As the entire world grapples with the threat of coronavirus, many of us have found ourselves thinking more about death than we ever did before. Many of us are struggling with grief and loss and trying to find some way to cope. Some way to get back to normal. I get a lot of questions about dealing with death normally, but now I am getting them more than ever. I wish I could tell you how to cope, but I don’t know any more than you do.
I do know that in my experience with death, it’s sort of like Plinko. You just kinda fall and randomly land on brief plateaus and you end up where you end up. Every effort to direct your free fall fails miserably, and you know this, but in spite of that, you grasp at anything that looks like it will save you from your inevitable hard landing. With each knock against an obstacle as you fall, you build up a callous. Over time, that callous surrounds your pain and keeps it from crippling you in life, but that pain is still there. It’ll always be there.
There aren’t really words or ideas or thoughts that help. We like to think that if we just find the right way to look at it, that the pain will subside. But even the religious, who believe they will be reunited with their lost loved ones in the afterlife, feel just as much grief as us atheists, who know the loss is forever. It’s no solace to think of Heaven. Your pain is still monstrous, crippling and unbearable.
This is more or less why I know that anyone who tries to tell you they have advice for coping is full of shit. There is no easier way to cope. You are feeling the grief you are feeling because you lost a love that deserves no less.
To be honest, I lie awake some nights, paralyzed by the thought of death or losing someone I love. It is, by far, my biggest fear. Losing a loved one or leaving my loved ones behind.
There’s only one way to look at it. That is to understand that we are lucky enough to have had it all in the first place; to realize that it is its impermanence that adds value. I mean, if life just levelled up instead of ending completely… if we all got a second chance, the first one means less. We don’t need to live and love to the fullest because we can make up for lost time “up there” in eternity. It is the very fact that we only have life for a finite number of years that makes us realize time ought to be treasured and we ought to cherish what time we do have.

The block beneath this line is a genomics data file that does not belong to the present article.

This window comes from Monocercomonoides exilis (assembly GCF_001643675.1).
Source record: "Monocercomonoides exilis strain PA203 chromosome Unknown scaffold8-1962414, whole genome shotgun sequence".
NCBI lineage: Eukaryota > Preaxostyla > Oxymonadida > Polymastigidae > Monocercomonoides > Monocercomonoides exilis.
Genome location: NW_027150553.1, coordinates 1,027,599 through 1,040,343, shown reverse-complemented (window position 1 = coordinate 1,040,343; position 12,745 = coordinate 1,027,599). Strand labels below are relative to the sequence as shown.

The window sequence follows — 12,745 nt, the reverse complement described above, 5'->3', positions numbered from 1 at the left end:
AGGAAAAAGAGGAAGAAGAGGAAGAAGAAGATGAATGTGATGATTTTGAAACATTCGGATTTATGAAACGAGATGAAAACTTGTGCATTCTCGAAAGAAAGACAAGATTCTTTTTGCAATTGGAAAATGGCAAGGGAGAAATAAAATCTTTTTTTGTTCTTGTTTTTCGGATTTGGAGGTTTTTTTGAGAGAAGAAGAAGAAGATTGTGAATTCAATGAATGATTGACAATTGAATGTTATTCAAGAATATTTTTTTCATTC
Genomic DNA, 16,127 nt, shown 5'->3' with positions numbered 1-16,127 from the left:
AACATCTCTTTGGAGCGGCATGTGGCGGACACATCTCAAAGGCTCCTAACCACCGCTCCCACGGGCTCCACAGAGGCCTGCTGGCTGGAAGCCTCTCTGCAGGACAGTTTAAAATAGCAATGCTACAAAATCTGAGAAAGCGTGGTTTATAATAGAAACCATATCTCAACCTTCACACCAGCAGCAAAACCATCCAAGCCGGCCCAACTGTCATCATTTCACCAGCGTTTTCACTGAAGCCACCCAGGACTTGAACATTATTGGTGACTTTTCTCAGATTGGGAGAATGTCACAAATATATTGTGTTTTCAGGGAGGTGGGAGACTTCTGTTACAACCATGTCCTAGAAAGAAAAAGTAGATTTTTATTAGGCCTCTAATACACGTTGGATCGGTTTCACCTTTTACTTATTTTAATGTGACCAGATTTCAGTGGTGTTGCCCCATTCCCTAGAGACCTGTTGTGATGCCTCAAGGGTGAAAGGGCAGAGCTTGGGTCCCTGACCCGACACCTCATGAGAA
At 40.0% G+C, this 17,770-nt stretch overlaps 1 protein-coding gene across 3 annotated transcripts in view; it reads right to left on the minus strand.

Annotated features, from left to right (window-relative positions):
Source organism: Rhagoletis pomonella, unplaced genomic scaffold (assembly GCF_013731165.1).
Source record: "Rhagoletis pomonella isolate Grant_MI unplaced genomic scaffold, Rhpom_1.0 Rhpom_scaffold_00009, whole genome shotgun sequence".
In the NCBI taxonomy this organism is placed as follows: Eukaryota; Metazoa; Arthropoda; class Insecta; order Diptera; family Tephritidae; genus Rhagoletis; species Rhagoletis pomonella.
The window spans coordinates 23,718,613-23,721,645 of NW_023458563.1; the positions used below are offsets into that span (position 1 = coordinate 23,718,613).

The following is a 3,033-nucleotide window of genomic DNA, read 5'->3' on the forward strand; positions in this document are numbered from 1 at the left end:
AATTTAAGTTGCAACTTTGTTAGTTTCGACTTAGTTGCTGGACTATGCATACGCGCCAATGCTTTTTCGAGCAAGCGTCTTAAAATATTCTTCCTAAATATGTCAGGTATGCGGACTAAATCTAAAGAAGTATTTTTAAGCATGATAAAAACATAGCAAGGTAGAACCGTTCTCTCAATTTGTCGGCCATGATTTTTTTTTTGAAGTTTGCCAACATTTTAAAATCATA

How lucky are we to have had someone in our life who mattered so much and who we loved so much that losing them caused such grief? We would not face such grief if we loved no one, but what sort of life would that be? The pain we feel is a testament to what we were lucky enough to experience. A love so deep and so cherished that its loss has crippled us. Not all of us are so fortunate to know that kind of love.
There is no way to make the inevitability of an eternity of no longer existing less terrifying, but when I feel my mind going there, I redirect it to all the things I am so lucky to have. These people, places and passions are finite – and that’s what makes them valuable. We are lucky to have them for the fleeting moments we do. The very fact that we are finite is what makes us so special. It’s what makes life so worth living and so worth experiencing to its fullest. Part of that experience is grief. Another part of that experience is love.
As for Heaven, lying to oneself for comfort doesn’t really work. It masks the feelings we ought to be feeling and sweeps the reality of life and of death under some magical, celestial rug.
The truth is: we are not forever. We are fleeting. We are finite. That’s what makes life so precious. When it’s gone, we go right back to where we were before we were conceived: to a painless, grief-less nothing.
It’s not pretty. It’s not easy to swallow. It’s not wrapped up in a pretty little Jesus bow. It’s just reality and it’s precisely what makes appreciating every moment of this life necessary. The joy and happiness and the pain and sorrow. All of it means we are alive and we are so lucky to be so.
As Dawkins once said,
We are going to die, and that makes us the lucky ones. Most people are never going to die because they are never going to be born. The potential people who could have been here in my place but who will in fact never see the light of day outnumber the sand grains of Arabia. Certainly those unborn ghosts include greater poets than Keats, scientists greater than Newton. We know this because the set of possible people allowed by our DNA so massively exceeds the set of actual people. In the teeth of these stupefying odds it is you and I, in our ordinariness, that are here. We privileged few, who won the lottery of birth against all odds, how dare we whine at our inevitable return to that prior state from which the vast majority have never stirred?
To all of you who are lucky enough to have loved so deeply that you are experiencing grief in its loss, cheers. We are truly the lucky ones. The sad, heartbroken, grief-crippled lucky ones who knew love so deeply we still feel its loss.
In our paralyzing losses, we know we have truly lived.
This is not meant to make you feel better. This is just how it is and as an atheist, I prefer to see the world how it is, in it’s wild, harrowing beauty. As life comes and goes all around us, we live another day, sentenced to feel it all. The best advice I can give is to cherish this painful gift and feel your feelings.
Do you have any advice for people wondering how to cope with death as an atheist? Let me know in the comments.
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